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Controversial Topics > Apparently "Vagina" Not Appropraite Word In Christian Publishing

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message 1: by Nike (last edited Oct 22, 2012 05:25AM) (new)

Nike Chillemi | 480 comments Mod
But what word are we to use, especially in non-fiction? Are we to say "woman parts" or "lady parts"? The book in question in the article is non-fiction.

But what if it was Christian fiction? What if the heroine had uterine cancer, or cervical cancer?

This type of thing makes us look ridiculous to mainstream Americans.

Rachel Held Evans, Evangelical Author, Uses The Word Vagina, Has Book Passed Over By Largest Christian Chain...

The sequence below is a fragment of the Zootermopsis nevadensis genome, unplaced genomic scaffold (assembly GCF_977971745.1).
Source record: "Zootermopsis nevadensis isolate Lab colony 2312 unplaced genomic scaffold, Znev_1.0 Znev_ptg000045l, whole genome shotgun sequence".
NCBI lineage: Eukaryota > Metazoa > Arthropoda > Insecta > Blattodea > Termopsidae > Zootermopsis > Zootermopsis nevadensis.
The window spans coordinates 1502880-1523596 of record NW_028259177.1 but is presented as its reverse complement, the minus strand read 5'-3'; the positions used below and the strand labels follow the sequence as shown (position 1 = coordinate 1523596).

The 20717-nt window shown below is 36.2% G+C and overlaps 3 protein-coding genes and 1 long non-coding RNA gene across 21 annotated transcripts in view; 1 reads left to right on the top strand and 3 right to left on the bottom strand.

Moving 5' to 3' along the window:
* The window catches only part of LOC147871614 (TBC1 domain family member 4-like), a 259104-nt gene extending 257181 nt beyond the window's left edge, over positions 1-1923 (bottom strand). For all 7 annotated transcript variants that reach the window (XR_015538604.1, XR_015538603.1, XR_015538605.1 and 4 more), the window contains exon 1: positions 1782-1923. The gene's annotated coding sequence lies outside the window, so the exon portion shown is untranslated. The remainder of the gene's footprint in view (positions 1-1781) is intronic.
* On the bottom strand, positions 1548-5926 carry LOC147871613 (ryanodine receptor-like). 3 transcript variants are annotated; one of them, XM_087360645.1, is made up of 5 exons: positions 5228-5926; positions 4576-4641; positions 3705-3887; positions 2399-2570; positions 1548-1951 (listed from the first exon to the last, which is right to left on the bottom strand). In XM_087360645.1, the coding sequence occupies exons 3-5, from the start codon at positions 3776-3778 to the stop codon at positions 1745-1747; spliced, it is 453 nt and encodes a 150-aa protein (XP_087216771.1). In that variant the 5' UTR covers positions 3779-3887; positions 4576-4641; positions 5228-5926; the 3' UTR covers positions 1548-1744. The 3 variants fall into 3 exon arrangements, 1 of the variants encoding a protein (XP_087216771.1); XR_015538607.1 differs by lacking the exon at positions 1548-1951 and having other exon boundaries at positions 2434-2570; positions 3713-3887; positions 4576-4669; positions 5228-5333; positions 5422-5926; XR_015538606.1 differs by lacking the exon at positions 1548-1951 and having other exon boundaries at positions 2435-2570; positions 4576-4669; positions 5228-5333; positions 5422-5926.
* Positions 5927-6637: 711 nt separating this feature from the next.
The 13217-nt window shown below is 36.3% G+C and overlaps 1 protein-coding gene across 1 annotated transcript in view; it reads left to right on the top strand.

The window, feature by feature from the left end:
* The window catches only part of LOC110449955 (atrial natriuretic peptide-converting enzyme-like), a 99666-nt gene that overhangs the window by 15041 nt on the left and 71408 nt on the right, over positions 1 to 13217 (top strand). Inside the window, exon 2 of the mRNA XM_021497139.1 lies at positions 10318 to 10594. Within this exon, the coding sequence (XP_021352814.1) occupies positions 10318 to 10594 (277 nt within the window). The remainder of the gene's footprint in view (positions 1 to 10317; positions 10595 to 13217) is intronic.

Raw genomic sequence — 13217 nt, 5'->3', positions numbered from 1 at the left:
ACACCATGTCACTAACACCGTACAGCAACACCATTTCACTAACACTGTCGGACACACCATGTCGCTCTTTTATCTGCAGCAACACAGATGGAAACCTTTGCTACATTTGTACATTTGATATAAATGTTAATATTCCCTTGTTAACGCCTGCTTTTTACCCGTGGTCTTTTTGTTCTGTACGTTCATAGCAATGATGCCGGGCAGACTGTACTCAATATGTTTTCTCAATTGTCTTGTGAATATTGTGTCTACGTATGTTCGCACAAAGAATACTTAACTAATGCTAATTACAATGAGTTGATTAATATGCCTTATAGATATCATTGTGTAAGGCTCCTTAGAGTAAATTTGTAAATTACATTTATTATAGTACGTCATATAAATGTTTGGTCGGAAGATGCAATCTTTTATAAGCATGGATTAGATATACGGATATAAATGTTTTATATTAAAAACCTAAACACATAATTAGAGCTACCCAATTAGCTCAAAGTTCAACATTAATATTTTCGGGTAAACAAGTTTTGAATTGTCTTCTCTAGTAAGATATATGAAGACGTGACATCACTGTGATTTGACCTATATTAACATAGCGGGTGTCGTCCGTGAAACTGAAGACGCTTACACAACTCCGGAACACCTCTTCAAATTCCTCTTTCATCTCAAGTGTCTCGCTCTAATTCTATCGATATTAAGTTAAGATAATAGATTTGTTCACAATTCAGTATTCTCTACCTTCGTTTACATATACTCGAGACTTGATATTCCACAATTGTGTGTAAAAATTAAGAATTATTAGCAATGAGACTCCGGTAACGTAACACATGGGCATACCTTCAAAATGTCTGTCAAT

A Year of Biblical Womanhood by Rachel Held Evans Year of Biblical Womanhood

http://www.huffingtonpost.com/2012/10...


message 2: by Janelle (new)

Janelle (JanelleB) You're right, Nike, this issue makes a laughing stock of Christians, especially given the non-fiction context. It would be funny if it wasn't true. What a shame.


message 3: by J.S. (new)

J.S. Bailey (JSBailey) | 22 comments But God invented vaginas...


message 4: by Elise (new)

Elise Stone (EliseInAZ) I'm sitting here shaking my head. I have no words. This is exactly the kind of thing that made me decide I wouldn't even try the CBA publication route for my book. I'm writing about real people, not plaster saints who don't have vaginas.


message 5: by Nike (new)

Nike Chillemi | 480 comments Mod
All I can say is I hope she gets a lot of PR out of this and sells a lot of books.


message 6: by J.S. (new)